Veronica Garcia is the mom of three children, two of whom study piano in my own studio in Whitehouse, Texas.
At the time of this recording, Veronica’s daughter, Eva (7), was her only child taking piano lessons with me. Since then, Eva’s little brother, Eli, has also started piano lessons.
Veronica wanted her children to study piano for several reasons: to boost academic skills, to develop the creative side of her brain, and to introduce her to various styles of music and culture.
How do you schedule practice at home?
Veronica incorporates regular piano practice as part of her children’s after school routine. After being cooped up in school all day, Veronica is intentional about give Eva some outside playtime for about 20 minutes. When outside playtime is done, Eva spends 20-25 minutes at the piano. While Eva is at the piano, Veronica keeps her other two children occupied so that Eva can practice with minimal interruptions.
Eva begins her practice session with her assigned pieces for that week. After she’s made progress on her assignment, Eva reviews older, favorite pieces until her practice time is done.
How do you assist your child during home practice?
Although Veronica doesn’t read music, she is still able to help Eva with practicing at home by keeping practice as part of her routine and by keeping her younger children occupied so that Eva can practice without interruption.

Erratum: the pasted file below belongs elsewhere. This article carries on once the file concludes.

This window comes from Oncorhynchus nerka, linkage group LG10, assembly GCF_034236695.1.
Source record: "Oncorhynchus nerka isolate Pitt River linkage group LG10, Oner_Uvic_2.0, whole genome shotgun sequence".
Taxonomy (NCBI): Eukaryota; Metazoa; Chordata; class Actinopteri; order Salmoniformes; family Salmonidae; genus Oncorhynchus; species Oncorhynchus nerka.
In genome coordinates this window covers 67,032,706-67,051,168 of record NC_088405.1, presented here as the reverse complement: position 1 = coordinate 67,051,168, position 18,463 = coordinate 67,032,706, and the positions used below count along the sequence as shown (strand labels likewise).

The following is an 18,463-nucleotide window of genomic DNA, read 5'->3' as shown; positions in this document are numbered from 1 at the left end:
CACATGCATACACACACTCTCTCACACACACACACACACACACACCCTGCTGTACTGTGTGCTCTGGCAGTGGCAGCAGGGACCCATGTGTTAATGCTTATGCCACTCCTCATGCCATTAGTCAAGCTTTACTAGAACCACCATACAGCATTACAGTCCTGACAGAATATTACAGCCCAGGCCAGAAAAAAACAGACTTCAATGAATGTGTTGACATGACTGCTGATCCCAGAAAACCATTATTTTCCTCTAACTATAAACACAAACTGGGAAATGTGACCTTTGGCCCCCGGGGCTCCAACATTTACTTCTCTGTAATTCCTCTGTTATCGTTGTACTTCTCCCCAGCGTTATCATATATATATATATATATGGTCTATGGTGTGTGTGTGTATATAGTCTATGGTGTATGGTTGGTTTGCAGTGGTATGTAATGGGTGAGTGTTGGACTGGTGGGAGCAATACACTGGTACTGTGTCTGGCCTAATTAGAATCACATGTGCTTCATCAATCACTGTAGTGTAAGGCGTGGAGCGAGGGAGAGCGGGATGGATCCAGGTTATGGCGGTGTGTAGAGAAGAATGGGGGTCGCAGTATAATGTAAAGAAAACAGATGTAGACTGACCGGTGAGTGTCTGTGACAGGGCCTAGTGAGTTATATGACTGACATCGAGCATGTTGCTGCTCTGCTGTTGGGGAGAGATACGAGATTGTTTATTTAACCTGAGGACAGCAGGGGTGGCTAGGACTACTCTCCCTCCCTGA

What motivates your piano kid regarding piano practice?
Piano practice and school homework must be completed in order for Eva to be able to watch a short television program. In addition to this reward, Eva has a genuine love of music and enjoys the beautiful sounds she is learning to create.
What struggles have your piano kids overcome through piano study?
Eva has always preferred to read music as opposed to memorizing a piece. One year at recital, she refused to memorize her recital piece, but then saw the other students playing from memory so Eva attempted to play her piece by memory also. She stumbled with it and her piano teacher helped her through it. Eva stayed until her performance was complete and I was proud of her for not getting embarrassed or running off the stage. She made sure to memorize her recital piece the next year!
Mountaintop Experiences through piano study –
Eva loves Christmas music. She plays it year round and sometimes when she wants to get away from her younger siblings and the hustle and bustle of the house. I think it clams her and brings her peace.
What does success at piano mean to you?
Going to college on a music scholarship would be a great dream come true! But, besides that, just having my children develop a love and appreciation for music. When they look back I want them to say, “I’m glad my mom had me study music.”
My goal is for my children to study some sort of instrument until they are 18.
As a mom, there have been times when I didn’t think Eva was making progress like she should. Eva wasn’t frustrated or bored but, without a gauge to measure against, I wasn’t sure if she was moving forward. Then all of a sudden she would make huge leaps in her playing ability.
This has taught me to be patient and consistent. Even if it seems like she is not improving when she plays music she has already mastered, she is playing the piano. That activity is building neural pathways in her brain; I just can’t see it at the moment.
A word of advice for new piano parents:
Make sure to keep piano fun.
Make practice time age appropriate. (A general rule of thumb is to have them practice their age multiplied by three.)
Don’t be discourage if the student doesn’t’ appear to be advancing.
Resources related to this episode:
Beatles for Babies – music that relates to parents with lyrics kids can enjoy too